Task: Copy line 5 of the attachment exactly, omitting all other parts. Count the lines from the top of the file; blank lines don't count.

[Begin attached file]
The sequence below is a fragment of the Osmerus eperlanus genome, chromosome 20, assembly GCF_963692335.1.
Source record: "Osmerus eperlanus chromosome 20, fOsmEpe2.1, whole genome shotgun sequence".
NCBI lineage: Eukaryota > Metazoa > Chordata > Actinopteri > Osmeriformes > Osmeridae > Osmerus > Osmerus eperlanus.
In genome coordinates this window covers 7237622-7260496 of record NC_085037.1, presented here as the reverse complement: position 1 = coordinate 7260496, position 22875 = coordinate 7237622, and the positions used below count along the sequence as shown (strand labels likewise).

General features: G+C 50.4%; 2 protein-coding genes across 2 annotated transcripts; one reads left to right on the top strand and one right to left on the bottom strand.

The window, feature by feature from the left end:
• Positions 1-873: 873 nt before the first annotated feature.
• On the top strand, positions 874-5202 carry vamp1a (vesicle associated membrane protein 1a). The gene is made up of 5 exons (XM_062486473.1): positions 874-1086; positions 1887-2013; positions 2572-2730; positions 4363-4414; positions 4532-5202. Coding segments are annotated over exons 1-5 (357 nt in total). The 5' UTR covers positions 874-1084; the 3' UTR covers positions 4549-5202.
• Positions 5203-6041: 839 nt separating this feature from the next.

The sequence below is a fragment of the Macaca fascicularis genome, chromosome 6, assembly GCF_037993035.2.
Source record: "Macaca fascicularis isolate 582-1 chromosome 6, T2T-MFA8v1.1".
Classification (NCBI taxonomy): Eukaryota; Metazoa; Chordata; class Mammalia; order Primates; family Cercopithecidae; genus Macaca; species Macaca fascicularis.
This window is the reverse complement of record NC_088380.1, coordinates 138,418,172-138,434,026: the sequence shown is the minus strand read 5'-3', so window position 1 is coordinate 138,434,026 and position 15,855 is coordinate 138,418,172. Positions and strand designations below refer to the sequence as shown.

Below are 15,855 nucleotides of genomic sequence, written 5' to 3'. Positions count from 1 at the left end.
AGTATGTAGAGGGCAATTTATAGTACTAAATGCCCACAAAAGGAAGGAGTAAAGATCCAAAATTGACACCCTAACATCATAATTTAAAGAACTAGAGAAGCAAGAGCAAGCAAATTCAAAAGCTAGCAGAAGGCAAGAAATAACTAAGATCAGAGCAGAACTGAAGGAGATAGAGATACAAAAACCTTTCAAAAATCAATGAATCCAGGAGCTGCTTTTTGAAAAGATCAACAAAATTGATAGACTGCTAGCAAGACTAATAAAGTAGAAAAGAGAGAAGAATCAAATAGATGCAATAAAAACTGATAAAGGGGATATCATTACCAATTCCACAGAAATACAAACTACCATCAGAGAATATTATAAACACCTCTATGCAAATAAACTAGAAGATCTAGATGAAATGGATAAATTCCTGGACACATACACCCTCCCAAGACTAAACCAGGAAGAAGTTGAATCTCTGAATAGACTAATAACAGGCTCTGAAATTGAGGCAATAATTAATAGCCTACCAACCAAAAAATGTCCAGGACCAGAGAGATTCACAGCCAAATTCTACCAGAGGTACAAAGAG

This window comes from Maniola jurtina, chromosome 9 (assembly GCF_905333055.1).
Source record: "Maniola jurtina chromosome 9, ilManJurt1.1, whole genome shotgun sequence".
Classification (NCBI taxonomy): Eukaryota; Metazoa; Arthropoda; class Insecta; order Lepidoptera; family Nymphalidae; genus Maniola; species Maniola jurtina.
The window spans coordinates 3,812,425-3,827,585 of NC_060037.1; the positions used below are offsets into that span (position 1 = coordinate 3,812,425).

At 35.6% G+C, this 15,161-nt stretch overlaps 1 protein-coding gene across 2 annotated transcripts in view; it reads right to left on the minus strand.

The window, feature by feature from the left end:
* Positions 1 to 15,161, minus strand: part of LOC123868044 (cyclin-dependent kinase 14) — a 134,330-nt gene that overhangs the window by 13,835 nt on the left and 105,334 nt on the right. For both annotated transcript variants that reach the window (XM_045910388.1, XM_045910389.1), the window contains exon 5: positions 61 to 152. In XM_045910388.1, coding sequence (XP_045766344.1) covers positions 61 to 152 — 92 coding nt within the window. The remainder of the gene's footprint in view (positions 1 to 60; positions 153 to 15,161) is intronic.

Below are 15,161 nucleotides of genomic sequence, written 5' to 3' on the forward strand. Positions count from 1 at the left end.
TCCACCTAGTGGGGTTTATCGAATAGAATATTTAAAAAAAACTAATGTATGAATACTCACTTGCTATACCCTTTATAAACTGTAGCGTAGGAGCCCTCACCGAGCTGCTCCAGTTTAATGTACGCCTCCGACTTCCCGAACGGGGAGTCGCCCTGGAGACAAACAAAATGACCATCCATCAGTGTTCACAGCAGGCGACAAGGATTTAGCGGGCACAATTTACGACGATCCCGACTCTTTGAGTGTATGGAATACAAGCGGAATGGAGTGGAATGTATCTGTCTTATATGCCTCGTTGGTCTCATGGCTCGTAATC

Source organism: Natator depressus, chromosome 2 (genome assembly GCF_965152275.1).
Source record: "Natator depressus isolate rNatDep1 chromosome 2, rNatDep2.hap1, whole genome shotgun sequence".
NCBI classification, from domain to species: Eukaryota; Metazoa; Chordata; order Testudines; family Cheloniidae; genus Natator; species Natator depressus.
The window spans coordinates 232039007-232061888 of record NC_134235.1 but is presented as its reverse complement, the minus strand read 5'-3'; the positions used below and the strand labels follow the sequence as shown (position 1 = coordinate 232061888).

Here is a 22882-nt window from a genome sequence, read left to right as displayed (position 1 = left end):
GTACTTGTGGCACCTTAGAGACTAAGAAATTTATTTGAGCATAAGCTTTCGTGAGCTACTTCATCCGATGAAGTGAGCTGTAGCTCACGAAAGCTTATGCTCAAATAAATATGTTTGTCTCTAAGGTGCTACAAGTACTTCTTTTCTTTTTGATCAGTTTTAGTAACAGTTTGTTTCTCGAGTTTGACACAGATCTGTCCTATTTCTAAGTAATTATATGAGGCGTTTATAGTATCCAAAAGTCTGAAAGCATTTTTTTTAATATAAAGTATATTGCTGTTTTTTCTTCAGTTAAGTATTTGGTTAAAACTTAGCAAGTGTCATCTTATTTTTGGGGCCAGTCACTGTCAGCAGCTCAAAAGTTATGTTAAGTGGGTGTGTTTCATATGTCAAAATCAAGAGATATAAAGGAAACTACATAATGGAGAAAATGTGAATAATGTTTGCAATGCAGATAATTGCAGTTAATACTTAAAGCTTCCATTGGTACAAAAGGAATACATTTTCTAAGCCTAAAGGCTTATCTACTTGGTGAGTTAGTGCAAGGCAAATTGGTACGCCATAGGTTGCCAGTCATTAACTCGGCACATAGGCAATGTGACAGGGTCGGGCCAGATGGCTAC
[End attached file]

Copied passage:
General features: G+C 50.4%; 2 protein-coding genes across 2 annotated transcripts; one reads left to right on the top strand and one right to left on the bottom strand.